CNS Canada — A late spring snowstorm will delay seeding operations in northern Saskatchewan, but better weather across most other areas of the Prairies is allowing producers to make headway getting this year’s crop in the ground.
Up to 30 centimetres of snow fell in and around Saskatoon on Saturday and Sunday, knocking out power in some areas.
“Before the snow things were looking fairly good, because we were starting to get some drier weather with heavy winds,” said Daphne Cruise, a crop management specialist with Saskatchewan Agriculture in Moose Jaw. She estimated the snow will delay seeding by at least five days.
If there is no more rain or snow, that would still allow farmers to get on their fields at around the average time. The southeast corner aside, “most of Saskatchewan likes to get into their fields by the first week of May,” she said.
The moisture will help later in the growing season, but is a mixed blessing at this time of year as an early snowmelt had many people eager to get started early, said Cruise.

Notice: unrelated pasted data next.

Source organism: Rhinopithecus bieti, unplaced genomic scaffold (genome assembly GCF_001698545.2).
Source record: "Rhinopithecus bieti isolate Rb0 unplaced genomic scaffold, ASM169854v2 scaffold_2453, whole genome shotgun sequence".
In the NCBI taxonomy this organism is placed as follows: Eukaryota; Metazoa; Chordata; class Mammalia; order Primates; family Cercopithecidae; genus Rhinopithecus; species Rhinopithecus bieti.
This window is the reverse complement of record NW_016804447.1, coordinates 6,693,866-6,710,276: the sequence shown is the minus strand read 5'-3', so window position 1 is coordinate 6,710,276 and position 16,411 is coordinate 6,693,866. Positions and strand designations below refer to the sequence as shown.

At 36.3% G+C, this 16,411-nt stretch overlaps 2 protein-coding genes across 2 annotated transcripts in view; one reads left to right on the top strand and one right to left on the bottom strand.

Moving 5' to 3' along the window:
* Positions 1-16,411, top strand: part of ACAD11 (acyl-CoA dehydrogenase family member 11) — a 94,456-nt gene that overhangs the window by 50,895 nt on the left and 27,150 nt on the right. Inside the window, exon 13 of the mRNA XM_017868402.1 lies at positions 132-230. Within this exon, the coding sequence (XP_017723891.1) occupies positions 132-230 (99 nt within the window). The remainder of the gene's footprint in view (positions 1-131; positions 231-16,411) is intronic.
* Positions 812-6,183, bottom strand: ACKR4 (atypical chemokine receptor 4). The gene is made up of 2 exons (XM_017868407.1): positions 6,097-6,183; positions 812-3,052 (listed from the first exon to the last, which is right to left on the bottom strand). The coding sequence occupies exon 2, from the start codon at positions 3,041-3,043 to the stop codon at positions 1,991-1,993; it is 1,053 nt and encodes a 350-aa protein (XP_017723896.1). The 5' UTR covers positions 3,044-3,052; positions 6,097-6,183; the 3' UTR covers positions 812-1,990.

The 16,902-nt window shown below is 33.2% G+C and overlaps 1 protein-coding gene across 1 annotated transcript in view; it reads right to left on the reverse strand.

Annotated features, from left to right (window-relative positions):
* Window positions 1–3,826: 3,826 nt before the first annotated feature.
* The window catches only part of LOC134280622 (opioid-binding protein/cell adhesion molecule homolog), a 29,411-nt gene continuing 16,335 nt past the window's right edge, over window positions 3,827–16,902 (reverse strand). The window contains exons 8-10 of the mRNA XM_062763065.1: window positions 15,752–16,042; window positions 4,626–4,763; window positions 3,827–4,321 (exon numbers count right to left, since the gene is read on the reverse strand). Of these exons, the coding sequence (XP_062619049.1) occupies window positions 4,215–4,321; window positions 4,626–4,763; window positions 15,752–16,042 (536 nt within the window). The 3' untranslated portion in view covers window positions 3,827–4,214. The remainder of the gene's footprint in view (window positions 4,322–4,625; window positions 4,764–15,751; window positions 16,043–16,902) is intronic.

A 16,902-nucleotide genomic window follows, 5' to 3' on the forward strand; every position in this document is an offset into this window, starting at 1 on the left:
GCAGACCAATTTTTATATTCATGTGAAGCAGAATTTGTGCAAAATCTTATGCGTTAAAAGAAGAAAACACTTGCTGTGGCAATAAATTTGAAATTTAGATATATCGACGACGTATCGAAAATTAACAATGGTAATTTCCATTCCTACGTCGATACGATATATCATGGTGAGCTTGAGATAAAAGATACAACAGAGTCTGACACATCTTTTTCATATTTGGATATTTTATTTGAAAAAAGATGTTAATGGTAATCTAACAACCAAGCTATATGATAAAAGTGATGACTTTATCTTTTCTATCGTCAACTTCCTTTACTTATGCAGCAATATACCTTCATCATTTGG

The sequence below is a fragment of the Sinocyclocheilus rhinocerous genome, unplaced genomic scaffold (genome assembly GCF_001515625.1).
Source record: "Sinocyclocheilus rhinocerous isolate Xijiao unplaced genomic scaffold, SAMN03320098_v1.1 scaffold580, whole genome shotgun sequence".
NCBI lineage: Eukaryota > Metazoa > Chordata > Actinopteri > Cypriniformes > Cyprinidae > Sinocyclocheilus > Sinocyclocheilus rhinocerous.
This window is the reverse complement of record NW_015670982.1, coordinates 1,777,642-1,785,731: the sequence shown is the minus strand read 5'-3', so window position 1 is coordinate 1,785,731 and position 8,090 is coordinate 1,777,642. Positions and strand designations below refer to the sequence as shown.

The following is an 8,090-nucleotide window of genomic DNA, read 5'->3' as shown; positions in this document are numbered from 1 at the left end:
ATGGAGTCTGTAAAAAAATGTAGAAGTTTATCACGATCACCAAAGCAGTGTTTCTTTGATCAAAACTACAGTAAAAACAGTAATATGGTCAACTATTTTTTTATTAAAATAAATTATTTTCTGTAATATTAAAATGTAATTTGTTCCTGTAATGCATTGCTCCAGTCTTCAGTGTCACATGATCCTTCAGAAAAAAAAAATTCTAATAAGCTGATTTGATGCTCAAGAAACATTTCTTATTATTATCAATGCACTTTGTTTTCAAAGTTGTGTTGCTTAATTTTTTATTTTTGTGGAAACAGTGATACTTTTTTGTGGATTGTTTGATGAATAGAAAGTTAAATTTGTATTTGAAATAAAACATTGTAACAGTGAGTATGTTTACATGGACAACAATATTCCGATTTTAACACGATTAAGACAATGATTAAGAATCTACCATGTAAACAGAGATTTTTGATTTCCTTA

The province’s southeast corner is still dealing with excess moisture, which could create some difficulties with seeding, but the area missed most of the latest precipitation, she said.
Southwestern Saskatchewan is drier, having missed any significant snow or rain, and producers there have already been seeding for some time. “Typically the southwest is ahead of everybody else, and it’s no different this year.”
In Alberta, seeding is underway in the southern half of the province, but has not progressed that far north, according to Neil Whatley with the Alberta Ag-Info Centre in Stettler.
Peas and wheat were up to 70 per cent seeded already in the far south, he said, with canola the next to go in the ground.
Nearby forecasts look warm and dry across most of Alberta, which should allow soil temperatures to warm up and seeding operations to move northward, said Whatley.
In Manitoba, a relatively dry spring has allowed farmers to start seeding a bit earlier than normal across much of the province, according to reports.
Weather forecasts calling for sunny skies and above-seasonal temperatures over the next week will help warm soils even more, as planting becomes more widespread.
— Phil Franz-Warkentin writes for Commodity News Service Canada, a Winnipeg company specializing in grain and commodity market reporting.